Melissa Elliott will join Brigell Bovee-Vernier and Holly Bella in a kindergarten room. Other grades will have two teachers each: first, John Craig and Liz Jarrell; second, Teresa Barrett and Tatum Penrod; third, Robin Borton and Kelly Bush; and fourth, Beth Wright and Natalie Zuvers.

Andi Rorick will spend half of the day at the elementary school  in a Title I role and half the day at the middle school as a special education teacher.

Middle/High School

Closer ties between the middle and high school are in place for the new school year, with more staff members serving in both locations and with an updated student handbook that serves both schools.

New principal Kelli Campbell worked over the summer with staff members to make the changes and create a shared policy book.

Students and parents have been alerted to changes in the handbook, including alterations to the dress code and a rule that forbids the use of cell phones and other signal-receiving devices during all school hours.

The handbook lays out the consequences for infractions—first offense, second offense, third offense, etc.—with continuing problems generally resulting in in-school or out-of-school suspension or attendance at Saturday School.

The handbook, which includes athletic policies, is available on the newly designed school website.

Academic changes include a new approach to foreign language. After experiencing continuing difficulty in trying to attract a part-time Spanish teacher, the decision was made to give the commercial product Rosetta Stone a try. Hudson schools have already taken that approach.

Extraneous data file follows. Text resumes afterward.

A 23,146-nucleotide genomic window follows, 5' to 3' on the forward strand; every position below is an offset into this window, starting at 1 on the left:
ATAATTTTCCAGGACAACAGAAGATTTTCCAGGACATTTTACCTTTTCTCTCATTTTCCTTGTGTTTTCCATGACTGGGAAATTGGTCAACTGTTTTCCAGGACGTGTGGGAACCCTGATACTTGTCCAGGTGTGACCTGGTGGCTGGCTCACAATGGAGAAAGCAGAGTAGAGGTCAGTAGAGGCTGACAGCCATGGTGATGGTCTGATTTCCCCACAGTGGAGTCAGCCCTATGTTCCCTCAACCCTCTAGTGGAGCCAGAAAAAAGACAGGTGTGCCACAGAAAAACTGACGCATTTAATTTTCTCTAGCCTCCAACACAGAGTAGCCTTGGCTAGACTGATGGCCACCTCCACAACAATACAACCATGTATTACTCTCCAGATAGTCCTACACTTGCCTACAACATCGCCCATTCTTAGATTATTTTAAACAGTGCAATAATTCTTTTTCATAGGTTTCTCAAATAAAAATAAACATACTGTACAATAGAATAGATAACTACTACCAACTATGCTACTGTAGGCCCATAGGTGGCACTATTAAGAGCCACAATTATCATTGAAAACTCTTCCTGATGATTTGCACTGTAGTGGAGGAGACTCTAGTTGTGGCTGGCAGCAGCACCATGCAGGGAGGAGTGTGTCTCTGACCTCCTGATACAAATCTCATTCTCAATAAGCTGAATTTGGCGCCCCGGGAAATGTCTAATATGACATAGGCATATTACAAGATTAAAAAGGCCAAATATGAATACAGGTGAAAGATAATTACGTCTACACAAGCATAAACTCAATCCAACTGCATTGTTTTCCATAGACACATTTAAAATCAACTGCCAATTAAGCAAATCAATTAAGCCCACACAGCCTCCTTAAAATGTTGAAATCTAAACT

The obvious disadvantage, said counselor Diana Fallot, is the absence of a certified Spanish teacher, but the highly-regarded program allows a student to study one of many languages other than Spanish. A course is also available for students needing English as a second language.

All teachers will either take a turn in the computer lab for one trimester or take on an extra class for a trimester. This will serve staffing needs and also work toward equalizing the amount of planning time available for the upper grade teachers compared to those at the elementary school.

A paraprofessional is expected to be hired for the computer labs, but a certified teacher is also required to oversee on-line courses.

Matt Bostick will put his social studies credentials to use this year by teaching history and social studies classes at both schools, splitting his time between the two schools.

Brad Brown will teach a new probability/statistics course to provide one more option for the fourth year of mathematics. He will also serve as the “guided academics” teacher for the first trimester to provide help to students needing extra assistance.

Kerry Neiman, Kim Mohr and Dennis Quist will each have at least one class in the middle school, and middle school teachers Jim Bauer and Renae Schaffner will each spend some classroom time at the high school.

Fifth grade teacher Dan Hoffman will continue to teach Project Lead the Way science courses. By the end of the school year, all seventh and eighth grade students will have completed the experience—a necessary requirement before the class is introduced at the high school level.

The administration will keep a close watch on fifth grade enrollment over the first two weeks of school before deciding whether or not a third section is needed. A classroom aide will be present in each room to start the school year to help with the large enrollment.

Once classes are underway next week, there are no planned days off for students until the first parent/teacher conferences Oct. 20.